For Australia’s property market, the first half of 2022 looked very different compared to 2021.

We explore how the changed conditions have played out here on Sydney’s Upper North Shore, and what it means for buyers, sellers, investors and tenants.

A very different economic environment

For most Australians, the past few years have been anything but standard. That lack of normalcy extends to both the property market and the economy more generally.

Despite border closures and prolonged lockdowns, 2021 was one of the best years ever for Sydney’s property market, with the median price across the city lifting an incredible $400,000 – or $1,100 every single day. However, this year, with our borders and economy fully reopened, it has been a different story: the Sydney median price fell -1.4% in the three months to 31 May – and most economists forecast further falls still.

One of the main reasons for this is a rapidly changing lending environment. In May 2022, the RBA raised the cash rate for the first time since 2010. Then in June, it raised it another 0.5%. Higher interest rates tend to mean higher mortgage repayments and less borrowing power. That puts a natural brake on rising prices.

On top of this, we’re facing new levels of economic uncertainty, with rising living costs, inflation and overseas events – such as Russia’s invasion of Ukraine – all playing their part.

Different markets, different impacts

As we’ve said many times before, even though the trend across Sydney is for falling prices, this isn’t the case across the board. There are markets within markets, meaning different suburbs perform differently, as do different property types.

According to CoreLogic’s data, Sydney’s median apartment price (-1.6%) fell more rapidly than Sydney’s median house price (-1.3%) over the three months to 31 May. This was despite house prices rising at almost double the rate of apartment prices during the 2021 boom.

One reason for this is that higher interest rates tend to disproportionately impact those market segments that are most leveraged, such as the first home buyer market. These buyers often use apartments as a first step into the Sydney property market.

On the other hand, the prestige market tends to be less affected by interest rates and more impacted by factors such as the health of the sharemarket and the economy more generally. Few people buy a $15 million home with an 80% mortgage.

What’s driving our local suburbs right now?

We’re also noticing that the current conditions are having a different impact on various property types even within suburbs in the Ku-ring-gai and Hornsby Shires. Take, for instance, Killara. Domain reports that the median price for a two-bedroom apartment in this prestige suburb has actually lifted 12% in the past 12 months, while the price of a three-bedroom apartment has lifted 23.5%. Meanwhile, the median price of a four-bedroom home has risen 30.2% over the same time.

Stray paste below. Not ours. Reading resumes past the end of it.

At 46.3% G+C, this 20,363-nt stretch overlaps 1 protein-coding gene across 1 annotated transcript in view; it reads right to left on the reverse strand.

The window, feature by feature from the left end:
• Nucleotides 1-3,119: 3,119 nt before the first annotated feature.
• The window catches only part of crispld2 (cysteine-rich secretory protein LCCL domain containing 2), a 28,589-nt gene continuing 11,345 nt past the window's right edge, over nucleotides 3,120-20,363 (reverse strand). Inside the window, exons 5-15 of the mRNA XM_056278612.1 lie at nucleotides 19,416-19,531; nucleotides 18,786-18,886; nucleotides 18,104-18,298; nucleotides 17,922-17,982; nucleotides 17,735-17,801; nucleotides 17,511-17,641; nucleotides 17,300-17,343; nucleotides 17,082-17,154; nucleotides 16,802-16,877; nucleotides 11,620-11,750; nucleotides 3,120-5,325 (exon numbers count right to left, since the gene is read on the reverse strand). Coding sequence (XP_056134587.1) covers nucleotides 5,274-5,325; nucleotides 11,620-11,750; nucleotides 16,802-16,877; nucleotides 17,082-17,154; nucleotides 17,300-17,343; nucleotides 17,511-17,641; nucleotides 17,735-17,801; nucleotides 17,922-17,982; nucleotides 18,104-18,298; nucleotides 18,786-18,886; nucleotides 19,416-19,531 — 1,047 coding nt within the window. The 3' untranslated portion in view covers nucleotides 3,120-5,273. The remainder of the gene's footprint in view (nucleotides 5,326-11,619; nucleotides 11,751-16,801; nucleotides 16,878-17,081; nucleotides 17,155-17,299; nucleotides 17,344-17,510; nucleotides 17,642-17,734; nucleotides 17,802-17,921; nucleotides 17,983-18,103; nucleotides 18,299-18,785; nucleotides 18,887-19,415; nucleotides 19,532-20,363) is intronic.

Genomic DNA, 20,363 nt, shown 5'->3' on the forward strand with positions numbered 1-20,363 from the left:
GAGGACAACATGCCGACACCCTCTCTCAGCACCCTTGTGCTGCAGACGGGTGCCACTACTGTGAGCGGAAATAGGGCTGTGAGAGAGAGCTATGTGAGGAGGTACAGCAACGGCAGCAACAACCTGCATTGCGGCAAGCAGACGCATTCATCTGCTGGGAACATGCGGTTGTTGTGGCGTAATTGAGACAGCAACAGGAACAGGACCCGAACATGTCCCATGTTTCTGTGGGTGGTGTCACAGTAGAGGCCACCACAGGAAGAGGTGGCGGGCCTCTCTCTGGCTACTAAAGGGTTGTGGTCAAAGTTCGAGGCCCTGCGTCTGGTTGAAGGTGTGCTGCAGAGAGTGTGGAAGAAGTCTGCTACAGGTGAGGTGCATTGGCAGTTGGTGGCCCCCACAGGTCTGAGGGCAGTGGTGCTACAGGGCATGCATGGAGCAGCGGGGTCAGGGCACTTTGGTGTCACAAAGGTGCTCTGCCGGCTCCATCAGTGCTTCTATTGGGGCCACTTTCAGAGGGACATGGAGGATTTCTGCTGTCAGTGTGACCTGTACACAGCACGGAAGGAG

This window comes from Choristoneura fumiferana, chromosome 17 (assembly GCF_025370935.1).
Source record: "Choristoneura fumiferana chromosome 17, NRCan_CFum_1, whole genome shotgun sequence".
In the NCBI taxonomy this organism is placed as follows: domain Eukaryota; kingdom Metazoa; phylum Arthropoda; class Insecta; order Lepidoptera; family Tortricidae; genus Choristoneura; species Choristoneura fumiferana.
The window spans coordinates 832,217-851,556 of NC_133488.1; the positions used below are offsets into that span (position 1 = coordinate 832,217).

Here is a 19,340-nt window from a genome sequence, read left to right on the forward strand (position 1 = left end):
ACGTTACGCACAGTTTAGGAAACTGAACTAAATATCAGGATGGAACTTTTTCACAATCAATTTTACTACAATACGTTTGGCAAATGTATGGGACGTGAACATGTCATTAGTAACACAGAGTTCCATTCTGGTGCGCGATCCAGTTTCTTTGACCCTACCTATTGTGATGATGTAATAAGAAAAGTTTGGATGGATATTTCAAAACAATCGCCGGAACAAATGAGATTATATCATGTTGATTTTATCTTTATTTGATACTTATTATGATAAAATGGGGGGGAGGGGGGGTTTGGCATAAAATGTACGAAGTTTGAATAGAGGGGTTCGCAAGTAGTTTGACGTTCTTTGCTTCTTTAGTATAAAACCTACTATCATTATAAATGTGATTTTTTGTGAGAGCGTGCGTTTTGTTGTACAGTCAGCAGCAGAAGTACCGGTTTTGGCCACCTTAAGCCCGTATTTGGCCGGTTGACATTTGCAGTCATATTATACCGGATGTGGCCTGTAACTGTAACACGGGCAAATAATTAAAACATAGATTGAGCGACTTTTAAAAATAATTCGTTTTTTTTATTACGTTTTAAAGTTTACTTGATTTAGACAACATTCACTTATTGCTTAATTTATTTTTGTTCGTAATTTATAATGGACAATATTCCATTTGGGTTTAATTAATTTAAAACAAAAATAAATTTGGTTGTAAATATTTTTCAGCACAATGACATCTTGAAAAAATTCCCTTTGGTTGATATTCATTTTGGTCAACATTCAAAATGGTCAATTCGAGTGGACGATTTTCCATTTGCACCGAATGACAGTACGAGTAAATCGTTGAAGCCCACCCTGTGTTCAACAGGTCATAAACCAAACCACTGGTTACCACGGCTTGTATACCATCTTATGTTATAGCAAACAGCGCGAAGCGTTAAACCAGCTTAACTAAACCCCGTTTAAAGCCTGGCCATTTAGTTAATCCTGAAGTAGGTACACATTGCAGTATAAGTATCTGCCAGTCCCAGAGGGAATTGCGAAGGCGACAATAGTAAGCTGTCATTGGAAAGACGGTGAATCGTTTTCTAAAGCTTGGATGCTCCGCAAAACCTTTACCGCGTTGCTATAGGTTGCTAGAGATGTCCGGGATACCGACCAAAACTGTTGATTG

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At the other end of our territory in Berowra, the median four-bedroom house price has actually risen 32.5% over the same time, while the price of a five-bedroom home has risen 33.7%.We’ve seen a similar story right across Ku-ring-gai and Hornsby Shire, demonstrating the real strength of our market and its status as one of Sydney’s most in-demand. We’ve also noted that the auction clearance rate in our area (60.3%) remains well above the Sydney average (54.3%), according to CoreLogic.

Even though there is notably less activity in the market right now, we think this is actually a much better time to make a property move than last year. Owners looking to sell will have locked in most of their gains, and people are still buying – albeit often post-auction.

The main advantage of moving right now though is the opportunity to transact in a much more equal market, meaning it’s more likely you will be able to find your perfect next home. This should be especially great news for downsizers, who have often struggled over the past few years to find quality properties in our area.

Rental market booming

For the past few years, we’ve had fewer investors than normal entering the market. Many potential investors were fearful of high vacancy rates and low yields. This means they often stayed away even as the sales market surged, delivering property owners strong capital gains.

We’re now seeing a very changed leasing market, with strong demand across the board and rental stock in tight supply. For the first time in a long time, rents are actually starting to rise, with Domain reporting an 11.1% average rent rise across North Sydney and Hornsby in the year to March 2022.

Anecdotally, we’re seeing this trend play out in our rental properties – especially in our Hornsby office. Rental open homes are once again often bursting at the seams and it’s not unusual to have multiple applications even at the end of just one open home.

Want more?

If you’re interested in finding out more about the property market in Ku-ring-gai or Hornsby Shire, get in touch.

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